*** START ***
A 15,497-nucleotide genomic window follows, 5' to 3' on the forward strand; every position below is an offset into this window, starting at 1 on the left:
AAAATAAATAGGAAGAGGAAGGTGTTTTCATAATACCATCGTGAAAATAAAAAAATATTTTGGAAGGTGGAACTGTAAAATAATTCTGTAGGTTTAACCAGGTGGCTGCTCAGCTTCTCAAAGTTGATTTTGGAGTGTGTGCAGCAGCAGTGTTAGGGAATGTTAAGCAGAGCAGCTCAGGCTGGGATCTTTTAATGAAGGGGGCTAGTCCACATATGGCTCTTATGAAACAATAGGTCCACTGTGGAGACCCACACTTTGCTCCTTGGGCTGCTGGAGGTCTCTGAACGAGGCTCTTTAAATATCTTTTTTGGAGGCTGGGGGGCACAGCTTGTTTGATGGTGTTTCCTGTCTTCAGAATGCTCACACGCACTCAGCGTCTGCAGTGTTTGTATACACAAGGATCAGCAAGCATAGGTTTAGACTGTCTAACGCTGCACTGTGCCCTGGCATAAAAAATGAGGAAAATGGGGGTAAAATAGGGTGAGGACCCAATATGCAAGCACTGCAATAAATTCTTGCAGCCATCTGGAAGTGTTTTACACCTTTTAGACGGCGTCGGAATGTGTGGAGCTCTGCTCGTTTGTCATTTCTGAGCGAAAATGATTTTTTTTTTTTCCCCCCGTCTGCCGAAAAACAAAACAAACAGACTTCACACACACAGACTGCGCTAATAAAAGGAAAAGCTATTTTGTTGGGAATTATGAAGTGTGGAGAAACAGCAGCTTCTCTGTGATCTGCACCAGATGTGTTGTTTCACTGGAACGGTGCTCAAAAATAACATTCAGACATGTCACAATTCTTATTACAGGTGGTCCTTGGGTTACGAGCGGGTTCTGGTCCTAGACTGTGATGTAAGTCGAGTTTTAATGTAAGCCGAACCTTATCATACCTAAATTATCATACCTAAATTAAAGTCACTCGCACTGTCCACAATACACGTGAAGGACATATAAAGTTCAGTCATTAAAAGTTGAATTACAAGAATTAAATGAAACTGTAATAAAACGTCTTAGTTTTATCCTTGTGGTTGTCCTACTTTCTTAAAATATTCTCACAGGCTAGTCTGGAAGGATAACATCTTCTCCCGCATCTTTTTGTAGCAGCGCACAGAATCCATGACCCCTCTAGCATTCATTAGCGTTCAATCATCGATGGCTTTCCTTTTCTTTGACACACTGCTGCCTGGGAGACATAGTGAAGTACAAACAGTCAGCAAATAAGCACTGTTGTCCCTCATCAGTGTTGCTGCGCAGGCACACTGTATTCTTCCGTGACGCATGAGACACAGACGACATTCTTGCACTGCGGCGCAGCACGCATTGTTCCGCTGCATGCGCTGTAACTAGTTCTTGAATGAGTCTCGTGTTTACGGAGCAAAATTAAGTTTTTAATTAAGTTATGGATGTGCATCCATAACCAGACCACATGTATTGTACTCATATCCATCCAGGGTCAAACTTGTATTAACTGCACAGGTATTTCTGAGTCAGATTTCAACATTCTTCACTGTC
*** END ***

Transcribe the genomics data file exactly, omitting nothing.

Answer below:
A 15,497-nucleotide genomic window follows, 5' to 3' on the forward strand; every position below is an offset into this window, starting at 1 on the left:
AAAATAAATAGGAAGAGGAAGGTGTTTTCATAATACCATCGTGAAAATAAAAAAATATTTTGGAAGGTGGAACTGTAAAATAATTCTGTAGGTTTAACCAGGTGGCTGCTCAGCTTCTCAAAGTTGATTTTGGAGTGTGTGCAGCAGCAGTGTTAGGGAATGTTAAGCAGAGCAGCTCAGGCTGGGATCTTTTAATGAAGGGGGCTAGTCCACATATGGCTCTTATGAAACAATAGGTCCACTGTGGAGACCCACACTTTGCTCCTTGGGCTGCTGGAGGTCTCTGAACGAGGCTCTTTAAATATCTTTTTTGGAGGCTGGGGGGCACAGCTTGTTTGATGGTGTTTCCTGTCTTCAGAATGCTCACACGCACTCAGCGTCTGCAGTGTTTGTATACACAAGGATCAGCAAGCATAGGTTTAGACTGTCTAACGCTGCACTGTGCCCTGGCATAAAAAATGAGGAAAATGGGGGTAAAATAGGGTGAGGACCCAATATGCAAGCACTGCAATAAATTCTTGCAGCCATCTGGAAGTGTTTTACACCTTTTAGACGGCGTCGGAATGTGTGGAGCTCTGCTCGTTTGTCATTTCTGAGCGAAAATGATTTTTTTTTTTTCCCCCCGTCTGCCGAAAAACAAAACAAACAGACTTCACACACACAGACTGCGCTAATAAAAGGAAAAGCTATTTTGTTGGGAATTATGAAGTGTGGAGAAACAGCAGCTTCTCTGTGATCTGCACCAGATGTGTTGTTTCACTGGAACGGTGCTCAAAAATAACATTCAGACATGTCACAATTCTTATTACAGGTGGTCCTTGGGTTACGAGCGGGTTCTGGTCCTAGACTGTGATGTAAGTCGAGTTTTAATGTAAGCCGAACCTTATCATACCTAAATTATCATACCTAAATTAAAGTCACTCGCACTGTCCACAATACACGTGAAGGACATATAAAGTTCAGTCATTAAAAGTTGAATTACAAGAATTAAATGAAACTGTAATAAAACGTCTTAGTTTTATCCTTGTGGTTGTCCTACTTTCTTAAAATATTCTCACAGGCTAGTCTGGAAGGATAACATCTTCTCCCGCATCTTTTTGTAGCAGCGCACAGAATCCATGACCCCTCTAGCATTCATTAGCGTTCAATCATCGATGGCTTTCCTTTTCTTTGACACACTGCTGCCTGGGAGACATAGTGAAGTACAAACAGTCAGCAAATAAGCACTGTTGTCCCTCATCAGTGTTGCTGCGCAGGCACACTGTATTCTTCCGTGACGCATGAGACACAGACGACATTCTTGCACTGCGGCGCAGCACGCATTGTTCCGCTGCATGCGCTGTAACTAGTTCTTGAATGAGTCTCGTGTTTACGGAGCAAAATTAAGTTTTTAATTAAGTTATGGATGTGCATCCATAACCAGACCACATGTATTGTACTCATATCCATCCAGGGTCAAACTTGTATTAACTGCACAGGTATTTCTGAGTCAGATTTCAACATTCTTCACTGTC